Beijing faces Almaty in IOC vote for 2022 Winter Olympics

FOR STORY OLYMPICS 2022 BID - FILE - In this Dec. 26, 2014 file photo, a worker walks past an ice rink with the logo for Beijing's Winter Olympics bid ahead of a countdown event to the new year in front of the iconic Beijing National Stadium "Bird's Nest" in Beijing. The International Olympic Committee will be faced with two starkly different choices, Beijing and Almaty, Kazakhstan , when it selects the host city for the 2022 Winter Games, on July 31 in Kuala Lumpur, Malaysia. (AP Photo/Ng Han Guan, File)
FOR STORY OLYMPICS 2022 BID - FILE - In this Dec. 26, 2014 file photo, a worker walks past an ice rink with the logo for Beijing's Winter Olympics bid ahead of a countdown event to the new year in front of the iconic Beijing National Stadium "Bird's Nest" in Beijing. The International Olympic Committee will be faced with two starkly different choices, Beijing and Almaty, Kazakhstan , when it selects the host city for the 2022 Winter Games, on July 31 in Kuala Lumpur, Malaysia. (AP Photo/Ng Han Guan, File)

The world’s most populous nation against a new kid on the block. A global capital that hosted an Olympics just a few years ago against a city which many people may not be able to find on a map. A Chinese region with few big mountains and little natural snow against a former Soviet winter sports resort surrounded by towering peaks and plenty of real snow.

Such is the study in contrasts between the two contenders for the 2022 Winter Games: Beijing and Almaty, Kazakhstan.

The International Olympic Committee will be faced with two starkly different choices when it selects the host city on Friday in Kuala Lumpur, Malaysia, culminating a race that began with six candidates but wound up with just two after a series of withdrawals.

While Beijing has been seen as the big favorite, Almaty impressed IOC members at a presentation in Switzerland in June and the contest is now considered closer than many had expected.

“A lot of the members were pretty agreeably surprised to see there were now two candidates in the race,” Canadian member Dick Pound told The Associated Press.

Beijing remains the city to beat — largely because of China’s geopolitical might.

“There is no question the Chinese are still the favorites,” Gian-Franco Kasper, a veteran IOC member from Switzerland who is president of the international ski federation, told the AP. “It is an open race, but in principle most people believe the Chinese automatically are the favorites.”

“Why?” said Kasper, who also heads the association of winter Olympic sports bodies. “You know. China.”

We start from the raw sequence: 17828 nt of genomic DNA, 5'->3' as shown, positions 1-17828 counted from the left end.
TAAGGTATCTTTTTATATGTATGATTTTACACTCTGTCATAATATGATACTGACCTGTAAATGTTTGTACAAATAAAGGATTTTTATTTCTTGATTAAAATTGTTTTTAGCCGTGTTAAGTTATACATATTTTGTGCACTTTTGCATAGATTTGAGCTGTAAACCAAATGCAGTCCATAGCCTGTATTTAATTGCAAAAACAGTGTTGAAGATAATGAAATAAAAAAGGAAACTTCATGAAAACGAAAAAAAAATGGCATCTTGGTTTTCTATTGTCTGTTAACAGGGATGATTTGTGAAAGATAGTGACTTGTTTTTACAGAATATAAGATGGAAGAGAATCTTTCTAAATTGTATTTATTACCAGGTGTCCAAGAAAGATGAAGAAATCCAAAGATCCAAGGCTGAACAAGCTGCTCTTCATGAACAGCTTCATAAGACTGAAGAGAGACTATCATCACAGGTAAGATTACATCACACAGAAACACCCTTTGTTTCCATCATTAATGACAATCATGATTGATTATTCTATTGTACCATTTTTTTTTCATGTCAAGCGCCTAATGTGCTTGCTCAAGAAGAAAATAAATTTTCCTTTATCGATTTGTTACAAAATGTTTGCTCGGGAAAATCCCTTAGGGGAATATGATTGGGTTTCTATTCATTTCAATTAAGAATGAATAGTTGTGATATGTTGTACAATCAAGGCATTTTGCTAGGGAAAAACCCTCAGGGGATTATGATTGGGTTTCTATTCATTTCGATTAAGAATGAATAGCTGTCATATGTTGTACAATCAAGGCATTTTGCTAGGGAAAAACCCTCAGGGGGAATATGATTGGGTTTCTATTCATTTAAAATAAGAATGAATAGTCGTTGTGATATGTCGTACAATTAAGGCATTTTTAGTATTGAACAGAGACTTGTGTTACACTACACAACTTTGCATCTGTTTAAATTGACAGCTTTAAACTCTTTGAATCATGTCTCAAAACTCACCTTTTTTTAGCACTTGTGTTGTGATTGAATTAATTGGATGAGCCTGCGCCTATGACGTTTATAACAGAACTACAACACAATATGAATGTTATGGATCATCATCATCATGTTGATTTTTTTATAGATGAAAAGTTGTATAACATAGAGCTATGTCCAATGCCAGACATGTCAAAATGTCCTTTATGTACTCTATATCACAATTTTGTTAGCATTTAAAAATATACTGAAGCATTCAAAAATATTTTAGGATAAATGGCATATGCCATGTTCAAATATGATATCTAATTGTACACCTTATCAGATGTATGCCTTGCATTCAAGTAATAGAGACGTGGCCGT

A year ago, it would have been hard to imagine the Olympic vote would come down to Beijing and Almaty, neither of which are well known for hosting major winter sports events. But they were the only ones left after four European cities — including Oslo and Stockholm — pulled out for political or financial reasons.

Beijing, which hosted the 2008 Olympics and is seeking to become the first city to host both summer and winter games, is viewed by many IOC members as a safe choice, one that can be relied upon because of China’s experience, manpower and political will.

Almaty — the former capital of Kazakhstan, a central Asian country which became independent in 1991 after the collapse of the Soviet Union — is a lesser-known quantity, but one that offers a Winter Games setting and atmosphere along with a compact layout.

“I think we know if we go to Beijing, it will be a success,” Norwegian IOC member Gerhard Heiberg said in an interview. “On the other hand, Almaty is a winter sports country where we know that we have snow and ice and everything needed.”

Beijing says the games would help develop a winter sports market for more than 300 million people in northern China — a strong selling point for the IOC’s commercial interests.

Almaty scored points with its presentation in Lausanne in June, showing images of deep, natural snow. Almaty’s slogan, “Keeping it Real,” is a not-so-subtle dig at China’s reliance on man-made snow.

Beijing insists it has sufficient water supplies for snow-making and can provide excellent conditions for ski competitions.

“It can be done with artificial snow, there is no question,” Kasper said. “In cross-country, both (natural and artificial snow) are possible. In ski jumping, it doesn’t make any difference. In Alpine skiing, if you look at our World Cup races, we ski more or less 100 percent on artificial snow, because the snow is more compact.”

Almaty says 70 percent of its facilities are already in place and all venues are within a 30-kilometer (18-mile) radius. Beijing plays up its use of venues from the 2008 Olympics, including the “Bird’s Nest” stadium and “Water Cube” arena.

China’s snow and sliding events would be at venues in Yangqing and Zhangjiakou, 60 and 140 kilometers (40 and 90 miles) outside Beijing. A planned high-speed rail line to Zhangjiakou is supposed to cut travel time to 50 minutes.

Both countries have been assailed for their human rights records. Human Rights Watch issued a report this week criticizing Kazakhstan’s “hostility and abuse” toward lesbian, gay, bisexual and transgender people. China has been involved in a recent crackdown on rights lawyers.

“This is a clash of human rights abuse titans,” Minky Worden, global initiatives director at Human Rights Watch, said in a telephone interview, urging the IOC to make sure the winner upholds new clauses on human rights protections in the Olympic Charter and host city contract.

With the majority of IOC members not coming from winter sports countries, Friday’s vote will be influenced by geopolitics, sentiment and other factors.

“We vote with our hearts,” Heiberg said, “not with our heads.”

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